A lovely small town with 23.000 inhabitants between Göttingen and Kassel at the southern end of the federal state of Lower Saxony, close to Hesse. The locals call it Münden but sometimes it is also named by its long name Hannoversch Münden which was used to distinguish it from other cities with a similar name like Minden (Westphalia).
The city is located at the place where the rivers Werra and Fulda meet to form the well-known river Weser. Living in Hann. Münden means living at the water. You can observe this best from the Weserliedanlage or take a boat tour. In addition the city is surrounded by forests belonging to the Kaufunger Wald, the Reinhardswald and the Bramwald. Therefore there are many possibilities to hike and to explore beautiful landscapes.
Hann. Münden is also known for the famous doctor Johann Andreas Eisenbarth who is buried here. Statues of him can be found at different places in the city. The history of the city goes back to the year 800 CE – a village called Gimundi (at the location of the current city quarter Altmünden) existed back then. You can still visit the church ruin of that village, St. Laurentius.
The first document mentioning Hann. Münden dates back to 1183. Richness came as the city received the so called Stapelrecht in 1247 – every ship passing the city had to offer all goods for some days. Still today there is a regular party to remember this, the Stapelmahlzeit. During the Thirty Years’ War the city was attacked by Tilly in 1626 and most of the population was killed. Nevertheless the tower on the place where his attack started is named after him, the Tillyschanze.
During the Seven Years’ War from 1757 on French troops took over the city. A small reminder to these times is the military plateau called Franzosenschanze on the Questenberg mountain. Later Prussian King Wilhelm I brought a forestry university to Hann. Münden in 1868 which became in 1939 a part of the university of Göttingen. The Forstbotanischer Garten also resulted from this development.
Hann. Münden consists of the city quarters Altmünden, Hermannshagen, Innenstadt, Neumünden, Kattenbühl, Blume (‘Stadtteile‘) – and the villages Bonaforth, Gimte (including Hilwartshausen), Hedemünden, Hemeln (including Glashütte and Bursfelde), Laubach, Lippoldshausen, Mielenhausen, Oberode, Volkmarshausen and Wiershausen (‘Ortsteile’) surrounding it.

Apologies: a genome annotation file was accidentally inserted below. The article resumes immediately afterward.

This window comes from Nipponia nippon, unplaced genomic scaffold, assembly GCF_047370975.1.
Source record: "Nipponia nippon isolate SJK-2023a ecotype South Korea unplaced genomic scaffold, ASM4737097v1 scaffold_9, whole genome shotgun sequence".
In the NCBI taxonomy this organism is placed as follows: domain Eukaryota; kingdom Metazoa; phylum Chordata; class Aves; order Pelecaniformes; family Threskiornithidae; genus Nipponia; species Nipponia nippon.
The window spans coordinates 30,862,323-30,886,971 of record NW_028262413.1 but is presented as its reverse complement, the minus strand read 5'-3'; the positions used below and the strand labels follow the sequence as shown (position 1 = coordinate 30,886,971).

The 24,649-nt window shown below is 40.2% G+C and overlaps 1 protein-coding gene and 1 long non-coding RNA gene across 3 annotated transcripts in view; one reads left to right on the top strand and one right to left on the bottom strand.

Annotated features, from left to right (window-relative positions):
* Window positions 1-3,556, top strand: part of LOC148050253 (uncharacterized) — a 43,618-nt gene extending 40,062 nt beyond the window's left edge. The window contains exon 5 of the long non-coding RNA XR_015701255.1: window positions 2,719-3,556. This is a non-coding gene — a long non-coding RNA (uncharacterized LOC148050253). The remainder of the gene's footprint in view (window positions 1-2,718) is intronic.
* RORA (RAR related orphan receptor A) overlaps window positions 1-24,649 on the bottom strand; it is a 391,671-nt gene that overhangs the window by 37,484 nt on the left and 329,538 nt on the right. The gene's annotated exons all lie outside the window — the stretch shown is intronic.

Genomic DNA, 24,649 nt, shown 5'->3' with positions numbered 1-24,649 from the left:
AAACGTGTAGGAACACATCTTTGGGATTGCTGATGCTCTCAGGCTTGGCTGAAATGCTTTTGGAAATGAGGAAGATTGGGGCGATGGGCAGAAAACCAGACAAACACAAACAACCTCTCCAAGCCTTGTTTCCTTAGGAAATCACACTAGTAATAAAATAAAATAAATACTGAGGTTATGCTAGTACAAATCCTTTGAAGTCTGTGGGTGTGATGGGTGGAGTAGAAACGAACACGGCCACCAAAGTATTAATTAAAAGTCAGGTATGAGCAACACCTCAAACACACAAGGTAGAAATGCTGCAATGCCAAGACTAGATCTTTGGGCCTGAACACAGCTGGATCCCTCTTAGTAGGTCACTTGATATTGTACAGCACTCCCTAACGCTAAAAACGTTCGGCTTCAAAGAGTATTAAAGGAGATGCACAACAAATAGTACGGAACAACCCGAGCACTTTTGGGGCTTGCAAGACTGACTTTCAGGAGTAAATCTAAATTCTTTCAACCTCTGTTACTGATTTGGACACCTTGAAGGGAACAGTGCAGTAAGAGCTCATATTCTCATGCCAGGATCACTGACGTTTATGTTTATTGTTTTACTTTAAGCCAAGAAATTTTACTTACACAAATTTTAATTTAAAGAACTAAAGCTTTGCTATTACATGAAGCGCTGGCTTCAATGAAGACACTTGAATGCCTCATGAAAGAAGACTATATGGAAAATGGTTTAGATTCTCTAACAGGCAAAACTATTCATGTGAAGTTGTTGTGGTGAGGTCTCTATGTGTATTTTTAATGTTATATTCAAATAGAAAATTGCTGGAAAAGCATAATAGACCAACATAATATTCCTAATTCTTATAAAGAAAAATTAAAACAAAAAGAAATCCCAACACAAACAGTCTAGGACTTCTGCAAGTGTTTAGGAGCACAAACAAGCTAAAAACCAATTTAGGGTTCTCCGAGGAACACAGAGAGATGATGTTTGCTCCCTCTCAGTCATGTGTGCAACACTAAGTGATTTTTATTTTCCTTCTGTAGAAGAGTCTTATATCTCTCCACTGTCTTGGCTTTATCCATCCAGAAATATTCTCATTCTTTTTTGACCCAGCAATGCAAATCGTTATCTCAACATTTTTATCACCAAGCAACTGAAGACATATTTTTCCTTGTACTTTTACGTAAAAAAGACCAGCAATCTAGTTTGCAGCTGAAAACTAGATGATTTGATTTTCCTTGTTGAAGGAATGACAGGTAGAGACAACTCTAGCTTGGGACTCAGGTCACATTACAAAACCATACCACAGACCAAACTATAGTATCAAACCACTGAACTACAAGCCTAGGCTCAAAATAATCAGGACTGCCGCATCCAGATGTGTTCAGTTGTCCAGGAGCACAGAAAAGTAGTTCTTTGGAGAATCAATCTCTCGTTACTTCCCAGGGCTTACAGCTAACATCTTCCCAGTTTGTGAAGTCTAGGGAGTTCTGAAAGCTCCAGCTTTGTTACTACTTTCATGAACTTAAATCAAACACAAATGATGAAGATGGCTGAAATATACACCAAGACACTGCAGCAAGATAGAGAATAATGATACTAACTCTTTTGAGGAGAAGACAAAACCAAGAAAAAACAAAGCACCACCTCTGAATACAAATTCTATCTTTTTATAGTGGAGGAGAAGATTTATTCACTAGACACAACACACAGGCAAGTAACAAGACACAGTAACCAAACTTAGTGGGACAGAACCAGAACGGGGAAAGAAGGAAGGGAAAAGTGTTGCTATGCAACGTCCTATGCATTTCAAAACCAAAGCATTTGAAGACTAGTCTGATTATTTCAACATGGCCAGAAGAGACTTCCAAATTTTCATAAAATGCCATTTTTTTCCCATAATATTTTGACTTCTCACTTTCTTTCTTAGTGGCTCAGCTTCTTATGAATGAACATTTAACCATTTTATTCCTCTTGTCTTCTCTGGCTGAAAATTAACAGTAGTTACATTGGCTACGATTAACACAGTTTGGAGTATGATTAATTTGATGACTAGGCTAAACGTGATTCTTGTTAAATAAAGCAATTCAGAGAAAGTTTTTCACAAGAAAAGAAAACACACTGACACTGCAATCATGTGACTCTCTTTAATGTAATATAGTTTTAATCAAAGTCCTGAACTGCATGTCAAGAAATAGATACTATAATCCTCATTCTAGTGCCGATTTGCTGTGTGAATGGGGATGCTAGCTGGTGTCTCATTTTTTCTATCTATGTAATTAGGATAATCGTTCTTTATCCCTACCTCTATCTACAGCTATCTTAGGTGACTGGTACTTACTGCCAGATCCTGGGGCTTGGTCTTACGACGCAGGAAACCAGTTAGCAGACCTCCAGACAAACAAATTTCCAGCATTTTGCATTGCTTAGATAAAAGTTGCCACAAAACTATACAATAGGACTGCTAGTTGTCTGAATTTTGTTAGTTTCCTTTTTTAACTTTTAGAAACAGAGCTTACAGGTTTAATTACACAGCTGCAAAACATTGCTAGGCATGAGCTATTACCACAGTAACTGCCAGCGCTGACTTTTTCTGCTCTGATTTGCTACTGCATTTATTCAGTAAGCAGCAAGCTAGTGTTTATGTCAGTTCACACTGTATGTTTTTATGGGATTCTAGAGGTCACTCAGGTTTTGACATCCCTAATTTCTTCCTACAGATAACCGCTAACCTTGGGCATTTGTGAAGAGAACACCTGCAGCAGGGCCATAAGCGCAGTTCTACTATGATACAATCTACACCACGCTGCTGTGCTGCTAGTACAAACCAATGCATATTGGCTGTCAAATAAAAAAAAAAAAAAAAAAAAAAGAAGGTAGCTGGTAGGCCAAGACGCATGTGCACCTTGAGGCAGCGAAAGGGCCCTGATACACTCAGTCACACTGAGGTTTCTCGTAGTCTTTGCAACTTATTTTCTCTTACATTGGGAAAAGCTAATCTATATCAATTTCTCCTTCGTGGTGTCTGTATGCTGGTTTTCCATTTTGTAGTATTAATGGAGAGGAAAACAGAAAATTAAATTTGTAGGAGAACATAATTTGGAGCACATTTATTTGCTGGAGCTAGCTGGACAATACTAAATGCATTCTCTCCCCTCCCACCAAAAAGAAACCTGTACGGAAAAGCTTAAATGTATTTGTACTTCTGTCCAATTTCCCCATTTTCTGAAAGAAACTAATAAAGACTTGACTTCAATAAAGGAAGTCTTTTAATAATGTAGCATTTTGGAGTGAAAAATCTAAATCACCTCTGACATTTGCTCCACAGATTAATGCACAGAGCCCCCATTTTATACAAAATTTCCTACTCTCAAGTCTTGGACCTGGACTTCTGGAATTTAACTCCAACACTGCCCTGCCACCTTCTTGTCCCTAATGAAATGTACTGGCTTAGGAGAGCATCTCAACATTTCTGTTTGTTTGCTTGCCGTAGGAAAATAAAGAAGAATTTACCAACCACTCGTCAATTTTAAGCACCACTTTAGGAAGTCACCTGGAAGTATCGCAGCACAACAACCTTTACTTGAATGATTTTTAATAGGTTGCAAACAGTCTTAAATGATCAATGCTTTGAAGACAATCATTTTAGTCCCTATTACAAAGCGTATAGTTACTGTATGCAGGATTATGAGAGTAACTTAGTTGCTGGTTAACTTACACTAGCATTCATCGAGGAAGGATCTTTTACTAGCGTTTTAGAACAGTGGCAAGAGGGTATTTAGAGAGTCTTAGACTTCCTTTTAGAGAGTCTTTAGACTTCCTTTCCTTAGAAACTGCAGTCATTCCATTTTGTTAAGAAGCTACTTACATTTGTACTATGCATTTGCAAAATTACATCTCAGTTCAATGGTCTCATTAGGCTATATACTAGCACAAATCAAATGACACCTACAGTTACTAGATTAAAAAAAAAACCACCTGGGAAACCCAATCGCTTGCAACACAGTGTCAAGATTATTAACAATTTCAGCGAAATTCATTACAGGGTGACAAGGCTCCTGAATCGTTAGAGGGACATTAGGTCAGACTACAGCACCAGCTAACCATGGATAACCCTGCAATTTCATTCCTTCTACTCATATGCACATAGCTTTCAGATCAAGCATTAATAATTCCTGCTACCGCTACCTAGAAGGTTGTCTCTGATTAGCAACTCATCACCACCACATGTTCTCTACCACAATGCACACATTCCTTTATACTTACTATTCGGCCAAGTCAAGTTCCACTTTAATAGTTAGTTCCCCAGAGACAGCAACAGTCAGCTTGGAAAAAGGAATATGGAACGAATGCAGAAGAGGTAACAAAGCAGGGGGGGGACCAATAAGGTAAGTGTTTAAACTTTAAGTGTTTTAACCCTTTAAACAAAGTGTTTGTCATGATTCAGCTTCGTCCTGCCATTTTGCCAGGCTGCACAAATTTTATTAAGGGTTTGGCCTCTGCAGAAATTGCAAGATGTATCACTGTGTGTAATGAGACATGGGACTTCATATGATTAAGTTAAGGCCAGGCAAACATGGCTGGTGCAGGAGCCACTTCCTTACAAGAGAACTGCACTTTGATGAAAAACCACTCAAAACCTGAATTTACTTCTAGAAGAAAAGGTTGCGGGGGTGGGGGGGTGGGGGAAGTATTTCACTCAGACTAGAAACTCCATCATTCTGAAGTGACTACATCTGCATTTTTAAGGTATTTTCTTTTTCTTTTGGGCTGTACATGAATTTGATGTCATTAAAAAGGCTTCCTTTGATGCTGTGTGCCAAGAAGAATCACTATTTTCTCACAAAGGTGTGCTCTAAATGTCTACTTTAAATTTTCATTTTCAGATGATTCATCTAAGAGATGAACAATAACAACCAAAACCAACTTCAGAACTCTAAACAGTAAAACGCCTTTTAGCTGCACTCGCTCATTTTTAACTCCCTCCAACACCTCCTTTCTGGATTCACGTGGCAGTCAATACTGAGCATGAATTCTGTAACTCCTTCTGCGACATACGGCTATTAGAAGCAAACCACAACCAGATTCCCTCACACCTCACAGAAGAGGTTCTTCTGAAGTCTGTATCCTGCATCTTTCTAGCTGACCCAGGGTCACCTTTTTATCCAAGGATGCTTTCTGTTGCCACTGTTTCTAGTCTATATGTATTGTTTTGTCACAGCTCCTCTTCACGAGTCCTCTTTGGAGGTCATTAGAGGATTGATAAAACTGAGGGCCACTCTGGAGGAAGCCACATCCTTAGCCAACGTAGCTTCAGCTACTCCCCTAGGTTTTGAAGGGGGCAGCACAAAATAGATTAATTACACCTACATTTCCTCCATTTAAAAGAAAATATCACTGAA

Over centuries and until 1961 basalt and brown coal was mined at the mountain Kleiner Steinberg. It was first transported on the – today still existing – Kohlenstraße (‘coal street’) and from 1894 to 1931 by a six kilometers long ropeway to the railway station.
During Nazi times the city saw the full dark load of history including book burning and Reichskristallnacht. The Jewish citizens were deported to concentration camps. During World War II no major destruction happened – only a flood wave from the bombing of the Edersee dam hit the city. In 1945 the military facilities at Gimte and the railway tracks of the Hannöversche Südbahn were bombed and German soldiers destroyed most bridges.
Hann. Münden has three railway tracks: the Mündener Tunnel is the second longest railway tunnel in Germany and leads the fast trains deep under the city quarter Kattenbühl from Göttingen to Kassel and vice versa. The old track of the Hannöversche Südbahn is abandoned and you can walk through the old railway tunnel at Volkmarshausen. And on the new tracks you can pass to Kassel or via Witzenhausen and Eichenberg and Friedland to Göttingen.
The history of Hann. Münden is also connected to state power: from the 18th century on soldiers were trained here. Today policemen and women receive their education in the city. Important local artists are Gustav Eberlein and Heinz Detlef Wüpper.